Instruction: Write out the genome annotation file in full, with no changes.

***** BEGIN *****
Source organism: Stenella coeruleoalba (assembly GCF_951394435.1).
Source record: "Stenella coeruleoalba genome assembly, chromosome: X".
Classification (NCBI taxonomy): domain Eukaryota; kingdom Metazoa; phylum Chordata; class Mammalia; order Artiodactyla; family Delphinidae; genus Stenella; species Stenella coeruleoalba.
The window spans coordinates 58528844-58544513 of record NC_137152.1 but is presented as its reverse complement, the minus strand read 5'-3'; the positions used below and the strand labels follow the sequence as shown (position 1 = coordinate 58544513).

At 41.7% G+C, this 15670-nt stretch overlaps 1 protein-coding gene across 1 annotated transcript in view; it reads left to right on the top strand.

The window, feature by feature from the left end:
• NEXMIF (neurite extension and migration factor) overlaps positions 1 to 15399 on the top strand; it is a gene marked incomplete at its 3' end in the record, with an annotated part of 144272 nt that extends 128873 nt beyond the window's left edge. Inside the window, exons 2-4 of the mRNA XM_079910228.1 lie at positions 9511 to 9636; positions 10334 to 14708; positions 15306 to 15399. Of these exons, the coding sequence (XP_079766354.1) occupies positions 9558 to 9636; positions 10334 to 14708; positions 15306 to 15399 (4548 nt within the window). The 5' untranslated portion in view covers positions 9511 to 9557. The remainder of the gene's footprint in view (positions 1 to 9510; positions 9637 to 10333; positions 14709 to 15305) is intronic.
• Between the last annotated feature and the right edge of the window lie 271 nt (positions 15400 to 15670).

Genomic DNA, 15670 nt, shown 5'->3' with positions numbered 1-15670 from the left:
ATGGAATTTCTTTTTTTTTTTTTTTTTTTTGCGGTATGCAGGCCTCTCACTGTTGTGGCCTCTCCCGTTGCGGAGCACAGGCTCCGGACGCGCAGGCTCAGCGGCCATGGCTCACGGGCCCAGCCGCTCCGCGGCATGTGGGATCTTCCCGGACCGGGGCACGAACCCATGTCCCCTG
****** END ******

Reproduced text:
Source organism: Stenella coeruleoalba (assembly GCF_951394435.1).
Source record: "Stenella coeruleoalba genome assembly, chromosome: X".
Classification (NCBI taxonomy): domain Eukaryota; kingdom Metazoa; phylum Chordata; class Mammalia; order Artiodactyla; family Delphinidae; genus Stenella; species Stenella coeruleoalba.
The window spans coordinates 58528844-58544513 of record NC_137152.1 but is presented as its reverse complement, the minus strand read 5'-3'; the positions used below and the strand labels follow the sequence as shown (position 1 = coordinate 58544513).

At 41.7% G+C, this 15670-nt stretch overlaps 1 protein-coding gene across 1 annotated transcript in view; it reads left to right on the top strand.

The window, feature by feature from the left end:
• NEXMIF (neurite extension and migration factor) overlaps positions 1 to 15399 on the top strand; it is a gene marked incomplete at its 3' end in the record, with an annotated part of 144272 nt that extends 128873 nt beyond the window's left edge. Inside the window, exons 2-4 of the mRNA XM_079910228.1 lie at positions 9511 to 9636; positions 10334 to 14708; positions 15306 to 15399. Of these exons, the coding sequence (XP_079766354.1) occupies positions 9558 to 9636; positions 10334 to 14708; positions 15306 to 15399 (4548 nt within the window). The 5' untranslated portion in view covers positions 9511 to 9557. The remainder of the gene's footprint in view (positions 1 to 9510; positions 9637 to 10333; positions 14709 to 15305) is intronic.
• Between the last annotated feature and the right edge of the window lie 271 nt (positions 15400 to 15670).

Genomic DNA, 15670 nt, shown 5'->3' with positions numbered 1-15670 from the left:
ATGGAATTTCTTTTTTTTTTTTTTTTTTTTGCGGTATGCAGGCCTCTCACTGTTGTGGCCTCTCCCGTTGCGGAGCACAGGCTCCGGACGCGCAGGCTCAGCGGCCATGGCTCACGGGCCCAGCCGCTCCGCGGCATGTGGGATCTTCCCGGACCGGGGCACGAACCCATGTCCCCTG